Are You Ready for More Layoffs?
April 22, 2020, SHRM Newsletter, by Allen Smith, J.D.
Even more layoffs may be on the way in response to the coronavirus recession. Are you prepared to make reductions in force quickly and fairly? Time is of the essence with layoffs after alternatives such as pay cuts and furloughs have been tried or ruled out.
Kristen Gallagher, an attorney with McDonald Carano in Las Vegas, caution employers against these common mistakes businesses make when conducting layoffs:
- Failing to review contracts that govern a worker’s employment relationship.
- Overlooking state or local rules that govern when an employee has to receive a final paycheck.
- Not reviewing a policy that directs how accrued and unused vacation or paid time off is to be handled upon termination.
- Withholding unauthorized amounts (e.g., deductions for damage to company property) from final paychecks.
- Now is the time to mitigate any inadvertent or recently discovered failure to pay overtime and issue payment at the time of termination in order to avoid potential accrual of penalties, they added.
To read the entire article click here.
About McDonald Carano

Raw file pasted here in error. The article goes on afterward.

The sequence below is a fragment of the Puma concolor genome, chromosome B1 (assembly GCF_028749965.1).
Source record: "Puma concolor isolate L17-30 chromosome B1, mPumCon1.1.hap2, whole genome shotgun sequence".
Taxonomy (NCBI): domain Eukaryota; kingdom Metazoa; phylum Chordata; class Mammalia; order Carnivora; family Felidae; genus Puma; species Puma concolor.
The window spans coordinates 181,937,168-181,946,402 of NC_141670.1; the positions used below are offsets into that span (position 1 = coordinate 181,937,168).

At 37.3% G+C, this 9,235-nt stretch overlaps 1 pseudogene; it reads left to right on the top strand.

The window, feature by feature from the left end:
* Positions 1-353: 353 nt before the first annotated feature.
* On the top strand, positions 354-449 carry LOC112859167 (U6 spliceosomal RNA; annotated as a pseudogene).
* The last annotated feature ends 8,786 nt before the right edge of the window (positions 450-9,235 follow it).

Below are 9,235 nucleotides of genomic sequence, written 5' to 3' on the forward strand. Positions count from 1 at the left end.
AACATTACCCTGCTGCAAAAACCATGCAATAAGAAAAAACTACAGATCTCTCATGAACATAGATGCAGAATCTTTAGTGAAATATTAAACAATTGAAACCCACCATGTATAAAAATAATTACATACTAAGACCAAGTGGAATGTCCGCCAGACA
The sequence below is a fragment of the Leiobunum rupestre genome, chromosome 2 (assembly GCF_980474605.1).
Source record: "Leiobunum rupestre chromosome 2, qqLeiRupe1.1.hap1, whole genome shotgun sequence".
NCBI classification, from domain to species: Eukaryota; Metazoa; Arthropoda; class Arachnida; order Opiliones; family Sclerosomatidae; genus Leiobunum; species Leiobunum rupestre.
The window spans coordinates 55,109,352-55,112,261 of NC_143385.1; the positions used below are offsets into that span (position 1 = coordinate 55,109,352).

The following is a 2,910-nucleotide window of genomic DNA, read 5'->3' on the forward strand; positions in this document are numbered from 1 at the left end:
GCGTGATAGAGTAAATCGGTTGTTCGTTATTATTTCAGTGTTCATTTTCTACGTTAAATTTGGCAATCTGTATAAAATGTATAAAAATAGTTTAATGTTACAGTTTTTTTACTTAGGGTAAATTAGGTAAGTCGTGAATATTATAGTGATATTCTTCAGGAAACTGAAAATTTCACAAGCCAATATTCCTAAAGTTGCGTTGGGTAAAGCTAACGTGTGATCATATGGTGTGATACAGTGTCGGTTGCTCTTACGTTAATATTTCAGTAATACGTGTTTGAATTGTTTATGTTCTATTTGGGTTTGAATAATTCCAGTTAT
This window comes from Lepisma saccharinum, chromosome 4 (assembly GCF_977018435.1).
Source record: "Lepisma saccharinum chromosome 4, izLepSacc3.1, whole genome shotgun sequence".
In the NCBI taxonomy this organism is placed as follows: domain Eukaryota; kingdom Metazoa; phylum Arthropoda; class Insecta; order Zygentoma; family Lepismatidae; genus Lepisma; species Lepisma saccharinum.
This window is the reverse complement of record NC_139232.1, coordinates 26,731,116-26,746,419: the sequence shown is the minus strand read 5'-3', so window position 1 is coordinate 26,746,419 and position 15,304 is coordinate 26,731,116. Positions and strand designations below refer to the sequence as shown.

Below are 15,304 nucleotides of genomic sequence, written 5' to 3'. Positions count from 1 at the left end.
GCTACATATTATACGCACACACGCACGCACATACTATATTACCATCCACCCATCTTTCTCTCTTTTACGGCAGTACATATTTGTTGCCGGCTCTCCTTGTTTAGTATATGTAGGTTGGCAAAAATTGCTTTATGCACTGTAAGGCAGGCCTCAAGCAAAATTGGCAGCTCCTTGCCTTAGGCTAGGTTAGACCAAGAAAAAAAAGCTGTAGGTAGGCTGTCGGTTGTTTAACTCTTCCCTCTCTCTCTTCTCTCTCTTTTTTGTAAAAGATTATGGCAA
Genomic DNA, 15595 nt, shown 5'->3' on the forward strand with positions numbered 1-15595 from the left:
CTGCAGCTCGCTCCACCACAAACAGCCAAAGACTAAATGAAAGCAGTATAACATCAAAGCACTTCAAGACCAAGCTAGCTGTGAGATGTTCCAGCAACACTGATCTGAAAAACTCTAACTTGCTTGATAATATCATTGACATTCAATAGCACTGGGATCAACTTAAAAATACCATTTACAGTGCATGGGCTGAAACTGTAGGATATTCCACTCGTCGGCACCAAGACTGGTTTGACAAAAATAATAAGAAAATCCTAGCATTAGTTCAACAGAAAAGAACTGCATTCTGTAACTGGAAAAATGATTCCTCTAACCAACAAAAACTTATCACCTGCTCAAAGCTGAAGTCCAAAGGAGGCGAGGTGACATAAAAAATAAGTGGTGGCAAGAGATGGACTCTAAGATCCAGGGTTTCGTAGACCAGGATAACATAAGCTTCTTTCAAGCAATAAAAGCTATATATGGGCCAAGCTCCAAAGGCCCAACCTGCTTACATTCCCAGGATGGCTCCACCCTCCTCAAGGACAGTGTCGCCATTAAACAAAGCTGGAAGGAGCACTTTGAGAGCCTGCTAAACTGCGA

McDonald Carano has been shaping Nevada’s legal, business, and policy landscape since our founding in 1949. With more than 60 lawyers and government affairs professionals working from offices in Las Vegas, Reno and Carson City, we are Nevada’s law firm for business. Our local, national and global clients include Fortune 500 corporations, fast-growth and mid-market companies, entrepreneurs and startups, non-profit organizations, government entities, and high-net-worth individuals. Our attorneys deliver cross-discipline, one-stop, commercial law and government affairs counsel. Our dedication to clients, innovative thinking and practical solutions based in sound business and legal judgments are at the heart of our practice. For more information, please visit mcdonaldcarano.com or send an email to email@example.com.
You have chosen to send an email to McDonald Carano. The sending or receipt of this email and the information in it does not in itself create an attorney-client relationship. If you are not already a client, you should not provide us with information that you wish to have treated as privileged or confidential without first speaking to one of our lawyers. If you provide information before we confirm that you are a client and that we are willing and able to represent you, we may not be required to treat that information as privileged, confidential, or protected information, and we may be able to represent a party adverse to you.
I have read this and want to send an email.